Slowing Down is the Key to Unlocking ADD

Wednesday morning, after daring to actually carve out the much needed 30min in my morning to get my long overdue haircut, which itself was delayed by a hunt for bearable wearable clothing suited to 90+ degree temperatures, I finally made it into the office in time to resume working on getting a coordinated plan of action around 3 or 4 concurrent projects I have on my plate. Only to, 30min into it, be visited by my manager with the news that the scrambles of the previous week, the same ones that’d sidelined my other project efforts at that time, turned out to not be sufficient, and there’s a need to do it all over again.

Feeling like the dizzy kid that’s just missed his last swing at the Piñata and, removing the blindfold, finds himself dizzy and facing a completely different direction they he’d expected, I squinted my eyes, adjusted to the change, and set out on my scrambling path.

At the end of the day, just before a critical emergency 5.30PM meeting, I started to gather my belongings so I could leave from that meeting and go immediately to my car. I’d promised my wife I’d cover kids duty for her and let her have some down time. But my car keys were nowhere to be found!

I was 4 minutes away from needing to be in the meeting, and the only place I could imagine them being, after scouring every inch and corner of my office, was in the cafe, where I’d been sitting and doing work and last remember having them. Knowing the cafe was already closed and likely reducing in staff by the minute, I opt’d to plead for forgiveness for being late to the meeting and focus on retrieving my keys. 10 minutes, 3 staff members and an impromptu exposure to the back stage workings of the cafe kitchen, I still had no keys. And no more time to waste. I had to get to the meeting.

Once the meeting completed I checked with security and no keys had been turned in. Fortunately for me, having had one or two experiences in this over my many years of driving, I’ve learned to hide a key on the car. And not using the typical easily found ‘magnetic holder in the wheel well’ method, which never survives my driving style. My hiding place requires hand loosening screwed and getting a bit dirty doing so. But it’s there, and it was my ace in the hole.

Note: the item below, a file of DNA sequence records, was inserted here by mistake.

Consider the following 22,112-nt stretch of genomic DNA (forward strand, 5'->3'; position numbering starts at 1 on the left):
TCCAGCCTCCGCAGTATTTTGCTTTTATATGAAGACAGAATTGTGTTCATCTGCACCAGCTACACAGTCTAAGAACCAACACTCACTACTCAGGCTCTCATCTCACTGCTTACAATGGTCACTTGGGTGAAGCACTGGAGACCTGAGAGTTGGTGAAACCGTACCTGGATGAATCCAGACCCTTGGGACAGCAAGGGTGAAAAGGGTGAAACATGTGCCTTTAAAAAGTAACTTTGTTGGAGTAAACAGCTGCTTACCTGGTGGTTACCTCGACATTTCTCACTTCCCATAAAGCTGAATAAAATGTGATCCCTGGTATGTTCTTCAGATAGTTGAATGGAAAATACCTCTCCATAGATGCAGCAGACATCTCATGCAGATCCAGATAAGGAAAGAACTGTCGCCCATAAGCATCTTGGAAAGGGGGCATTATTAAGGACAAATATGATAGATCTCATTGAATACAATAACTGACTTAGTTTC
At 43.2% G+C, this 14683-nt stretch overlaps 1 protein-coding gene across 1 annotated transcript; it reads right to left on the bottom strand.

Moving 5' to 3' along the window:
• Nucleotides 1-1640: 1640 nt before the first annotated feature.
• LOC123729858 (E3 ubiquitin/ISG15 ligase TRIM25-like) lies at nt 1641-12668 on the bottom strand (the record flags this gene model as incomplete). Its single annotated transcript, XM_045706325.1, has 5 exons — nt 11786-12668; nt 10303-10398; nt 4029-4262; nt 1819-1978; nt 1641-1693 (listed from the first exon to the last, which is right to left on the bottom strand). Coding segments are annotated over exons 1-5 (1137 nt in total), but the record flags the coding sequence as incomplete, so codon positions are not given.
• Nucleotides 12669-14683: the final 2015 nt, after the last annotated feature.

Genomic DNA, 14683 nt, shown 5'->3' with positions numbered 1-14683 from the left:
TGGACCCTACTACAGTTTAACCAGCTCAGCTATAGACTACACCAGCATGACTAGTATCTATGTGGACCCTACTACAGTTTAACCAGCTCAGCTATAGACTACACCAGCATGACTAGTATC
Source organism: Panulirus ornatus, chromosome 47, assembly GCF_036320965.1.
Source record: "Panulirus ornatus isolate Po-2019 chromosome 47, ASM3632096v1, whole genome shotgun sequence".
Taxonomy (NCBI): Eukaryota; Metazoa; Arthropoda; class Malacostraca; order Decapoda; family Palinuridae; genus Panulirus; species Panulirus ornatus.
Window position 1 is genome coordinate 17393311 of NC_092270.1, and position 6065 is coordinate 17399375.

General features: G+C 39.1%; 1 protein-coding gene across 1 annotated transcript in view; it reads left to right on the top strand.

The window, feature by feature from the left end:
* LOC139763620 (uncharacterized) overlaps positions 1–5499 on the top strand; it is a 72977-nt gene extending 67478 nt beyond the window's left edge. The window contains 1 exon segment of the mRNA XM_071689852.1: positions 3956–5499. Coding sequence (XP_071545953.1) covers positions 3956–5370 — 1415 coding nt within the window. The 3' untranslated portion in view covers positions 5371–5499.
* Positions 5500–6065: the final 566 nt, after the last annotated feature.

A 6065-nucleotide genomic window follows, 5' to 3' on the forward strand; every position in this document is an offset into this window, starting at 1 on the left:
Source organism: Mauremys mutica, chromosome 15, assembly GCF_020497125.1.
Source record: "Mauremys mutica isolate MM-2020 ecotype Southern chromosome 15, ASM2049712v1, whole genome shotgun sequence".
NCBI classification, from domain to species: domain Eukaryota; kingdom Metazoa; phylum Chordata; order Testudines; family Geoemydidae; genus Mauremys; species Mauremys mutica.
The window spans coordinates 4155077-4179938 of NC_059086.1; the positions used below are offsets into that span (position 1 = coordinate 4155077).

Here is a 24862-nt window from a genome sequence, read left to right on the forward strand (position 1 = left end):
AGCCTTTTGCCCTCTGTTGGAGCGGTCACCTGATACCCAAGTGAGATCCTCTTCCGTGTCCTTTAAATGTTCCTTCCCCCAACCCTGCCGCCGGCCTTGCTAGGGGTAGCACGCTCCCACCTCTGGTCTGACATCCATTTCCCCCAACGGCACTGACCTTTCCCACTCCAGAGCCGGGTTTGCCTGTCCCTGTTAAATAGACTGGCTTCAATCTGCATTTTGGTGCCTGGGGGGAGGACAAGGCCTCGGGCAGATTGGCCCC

I got to the vehicle, went through the process of retrieving the key, and as I approached the passenger door in order, a quick glance revealed that it was unlocked. And a moment later, once inside, my keys, having been left in the ignition all day, were retrievable. And although delayed, I’d be able to get home and still give my wife a break of her own.

Did I mention there were left in the ACC position? Yup. You guessed it. The sat in the accessory position all day, slowing draining the battery until it was dead.

While lamenting the frequency of this little issues and occurrences in my days, she said stuff like this happens to everyone, and not just to me. I know that. I know these things happen to other people. I believe they do, once in awhile, but my position is that the seem to happen to me all the time. These are daily occurrences. Things like this happen so fast I don’t have time to write about them before the next one comes along.


Written by gsm

06/15/2007 at 8:08 am

Posted in  Journal 

One Response

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  1. LM is right. If you have a lot of things on your plate (and a lot of plates spinning on those bamboo poles) it is hard to focus on the task at hand.

    I’m sure there have been times when Lindsey Buckingham has patted his jeans and wondered “now where did I leave those drumsticks”. Then he realized that he doesn’t play the drums.


    06/15/2007 at 12:29 pm

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